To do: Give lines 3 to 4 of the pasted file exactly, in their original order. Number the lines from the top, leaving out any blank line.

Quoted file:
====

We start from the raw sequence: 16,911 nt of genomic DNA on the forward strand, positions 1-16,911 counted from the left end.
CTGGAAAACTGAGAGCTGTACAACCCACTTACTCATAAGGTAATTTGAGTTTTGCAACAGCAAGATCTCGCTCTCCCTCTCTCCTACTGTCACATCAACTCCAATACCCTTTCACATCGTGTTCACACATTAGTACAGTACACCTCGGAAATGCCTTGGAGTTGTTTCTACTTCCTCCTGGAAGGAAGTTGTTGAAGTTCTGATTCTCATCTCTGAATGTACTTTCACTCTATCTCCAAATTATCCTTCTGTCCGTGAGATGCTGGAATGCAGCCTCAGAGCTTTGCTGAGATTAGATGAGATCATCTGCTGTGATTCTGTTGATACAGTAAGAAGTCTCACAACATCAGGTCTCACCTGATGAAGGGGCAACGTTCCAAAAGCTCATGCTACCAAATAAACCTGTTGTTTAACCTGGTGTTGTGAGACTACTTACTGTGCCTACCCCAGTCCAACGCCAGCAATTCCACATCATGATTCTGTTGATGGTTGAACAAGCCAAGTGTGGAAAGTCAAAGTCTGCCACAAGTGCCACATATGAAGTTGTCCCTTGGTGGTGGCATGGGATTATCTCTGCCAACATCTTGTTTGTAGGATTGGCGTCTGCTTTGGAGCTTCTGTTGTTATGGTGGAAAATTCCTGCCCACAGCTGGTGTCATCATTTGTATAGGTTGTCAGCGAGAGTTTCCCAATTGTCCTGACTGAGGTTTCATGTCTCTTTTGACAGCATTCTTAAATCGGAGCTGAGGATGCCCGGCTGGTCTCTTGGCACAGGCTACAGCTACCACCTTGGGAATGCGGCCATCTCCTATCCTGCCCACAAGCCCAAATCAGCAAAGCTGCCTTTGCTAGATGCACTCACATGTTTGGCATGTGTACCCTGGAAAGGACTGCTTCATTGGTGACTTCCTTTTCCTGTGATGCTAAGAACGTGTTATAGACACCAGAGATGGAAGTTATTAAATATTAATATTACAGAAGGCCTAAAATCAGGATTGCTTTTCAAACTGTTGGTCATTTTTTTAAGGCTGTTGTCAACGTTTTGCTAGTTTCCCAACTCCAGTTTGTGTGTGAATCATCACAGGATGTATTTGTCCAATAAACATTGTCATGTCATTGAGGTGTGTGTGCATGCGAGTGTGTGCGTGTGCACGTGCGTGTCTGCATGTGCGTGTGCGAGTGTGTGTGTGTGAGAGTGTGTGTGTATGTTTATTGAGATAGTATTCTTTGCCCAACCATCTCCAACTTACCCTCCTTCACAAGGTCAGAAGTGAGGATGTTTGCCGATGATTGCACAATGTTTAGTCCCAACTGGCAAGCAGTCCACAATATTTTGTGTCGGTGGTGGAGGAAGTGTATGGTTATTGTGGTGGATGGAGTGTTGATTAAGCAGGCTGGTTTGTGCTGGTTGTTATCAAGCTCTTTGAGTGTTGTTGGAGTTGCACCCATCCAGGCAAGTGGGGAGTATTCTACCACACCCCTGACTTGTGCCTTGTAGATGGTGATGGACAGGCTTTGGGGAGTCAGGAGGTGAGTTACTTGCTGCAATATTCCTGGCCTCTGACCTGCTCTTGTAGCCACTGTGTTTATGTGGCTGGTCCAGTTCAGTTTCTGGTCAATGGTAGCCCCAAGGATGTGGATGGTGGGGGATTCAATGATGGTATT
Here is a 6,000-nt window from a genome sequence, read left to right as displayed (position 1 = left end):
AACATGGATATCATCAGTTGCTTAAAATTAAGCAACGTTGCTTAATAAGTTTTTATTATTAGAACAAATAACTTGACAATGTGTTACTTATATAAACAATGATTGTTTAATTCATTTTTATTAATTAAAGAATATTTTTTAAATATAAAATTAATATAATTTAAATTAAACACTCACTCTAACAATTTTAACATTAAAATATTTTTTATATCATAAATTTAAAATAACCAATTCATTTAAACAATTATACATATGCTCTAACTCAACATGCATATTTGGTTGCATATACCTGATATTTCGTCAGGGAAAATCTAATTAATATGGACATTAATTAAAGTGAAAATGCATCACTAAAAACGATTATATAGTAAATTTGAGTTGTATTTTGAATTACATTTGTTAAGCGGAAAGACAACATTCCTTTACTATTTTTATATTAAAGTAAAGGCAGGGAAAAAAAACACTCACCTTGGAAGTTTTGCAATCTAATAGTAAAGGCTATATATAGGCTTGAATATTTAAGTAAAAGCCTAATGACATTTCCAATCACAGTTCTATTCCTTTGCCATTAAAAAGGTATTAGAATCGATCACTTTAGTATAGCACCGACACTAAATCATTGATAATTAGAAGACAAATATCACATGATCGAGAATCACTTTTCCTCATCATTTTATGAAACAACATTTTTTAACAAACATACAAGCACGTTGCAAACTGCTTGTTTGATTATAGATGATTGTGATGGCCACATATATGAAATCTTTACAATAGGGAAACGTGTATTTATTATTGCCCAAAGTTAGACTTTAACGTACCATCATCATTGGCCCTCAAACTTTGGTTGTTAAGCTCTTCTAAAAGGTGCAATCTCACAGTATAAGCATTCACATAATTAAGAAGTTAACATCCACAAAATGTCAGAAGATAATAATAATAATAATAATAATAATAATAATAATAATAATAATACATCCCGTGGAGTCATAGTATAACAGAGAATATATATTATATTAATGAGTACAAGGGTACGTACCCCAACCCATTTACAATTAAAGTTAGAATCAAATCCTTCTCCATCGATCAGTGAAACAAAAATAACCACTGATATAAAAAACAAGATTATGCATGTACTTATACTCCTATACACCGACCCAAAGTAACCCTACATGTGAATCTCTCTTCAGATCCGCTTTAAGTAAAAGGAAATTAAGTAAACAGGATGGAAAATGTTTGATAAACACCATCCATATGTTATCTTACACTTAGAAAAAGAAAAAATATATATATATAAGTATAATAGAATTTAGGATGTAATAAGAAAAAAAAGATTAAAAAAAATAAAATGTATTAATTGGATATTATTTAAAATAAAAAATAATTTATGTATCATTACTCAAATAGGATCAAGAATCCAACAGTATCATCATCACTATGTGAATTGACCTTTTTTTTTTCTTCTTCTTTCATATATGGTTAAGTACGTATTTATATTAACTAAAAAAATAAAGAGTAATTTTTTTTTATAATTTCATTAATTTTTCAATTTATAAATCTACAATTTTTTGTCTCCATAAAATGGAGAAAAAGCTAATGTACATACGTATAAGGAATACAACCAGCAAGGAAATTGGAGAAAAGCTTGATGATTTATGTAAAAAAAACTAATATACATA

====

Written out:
Here is a 6,000-nt window from a genome sequence, read left to right as displayed (position 1 = left end):
AACATGGATATCATCAGTTGCTTAAAATTAAGCAACGTTGCTTAATAAGTTTTTATTATTAGAACAAATAACTTGACAATGTGTTACTTATATAAACAATGATTGTTTAATTCATTTTTATTAATTAAAGAATATTTTTTAAATATAAAATTAATATAATTTAAATTAAACACTCACTCTAACAATTTTAACATTAAAATATTTTTTATATCATAAATTTAAAATAACCAATTCATTTAAACAATTATACATATGCTCTAACTCAACATGCATATTTGGTTGCATATACCTGATATTTCGTCAGGGAAAATCTAATTAATATGGACATTAATTAAAGTGAAAATGCATCACTAAAAACGATTATATAGTAAATTTGAGTTGTATTTTGAATTACATTTGTTAAGCGGAAAGACAACATTCCTTTACTATTTTTATATTAAAGTAAAGGCAGGGAAAAAAAACACTCACCTTGGAAGTTTTGCAATCTAATAGTAAAGGCTATATATAGGCTTGAATATTTAAGTAAAAGCCTAATGACATTTCCAATCACAGTTCTATTCCTTTGCCATTAAAAAGGTATTAGAATCGATCACTTTAGTATAGCACCGACACTAAATCATTGATAATTAGAAGACAAATATCACATGATCGAGAATCACTTTTCCTCATCATTTTATGAAACAACATTTTTTAACAAACATACAAGCACGTTGCAAACTGCTTGTTTGATTATAGATGATTGTGATGGCCACATATATGAAATCTTTACAATAGGGAAACGTGTATTTATTATTGCCCAAAGTTAGACTTTAACGTACCATCATCATTGGCCCTCAAACTTTGGTTGTTAAGCTCTTCTAAAAGGTGCAATCTCACAGTATAAGCATTCACATAATTAAGAAGTTAACATCCACAAAATGTCAGAAGATAATAATAATAATAATAATAATAATAATAATAATAATAATAATACATCCCGTGGAGTCATAGTATAACAGAGAATATATATTATATTAATGAGTACAAGGGTACGTACCCCAACCCATTTACAATTAAAGTTAGAATCAAATCCTTCTCCATCGATCAGTGAAACAAAAATAACCACTGATATAAAAAACAAGATTATGCATGTACTTATACTCCTATACACCGACCCAAAGTAACCCTACATGTGAATCTCTCTTCAGATCCGCTTTAAGTAAAAGGAAATTAAGTAAACAGGATGGAAAATGTTTGATAAACACCATCCATATGTTATCTTACACTTAGAAAAAGAAAAAATATATATATATAAGTATAATAGAATTTAGGATGTAATAAGAAAAAAAAGATTAAAAAAAATAAAATGTATTAATTGGATATTATTTAAAATAAAAAATAATTTATGTATCATTACTCAAATAGGATCAAGAATCCAACAGTATCATCATCACTATGTGAATTGACCTTTTTTTTTTCTTCTTCTTTCATATATGGTTAAGTACGTATTTATATTAACTAAAAAAATAAAGAGTAATTTTTTTTTATAATTTCATTAATTTTTCAATTTATAAATCTACAATTTTTTGTCTCCATAAAATGGAGAAAAAGCTAATGTACATACGTATAAGGAATACAACCAGCAAGGAAATTGGAGAAAAGCTTGATGATTTATGTAAAAAAAACTAATATACATA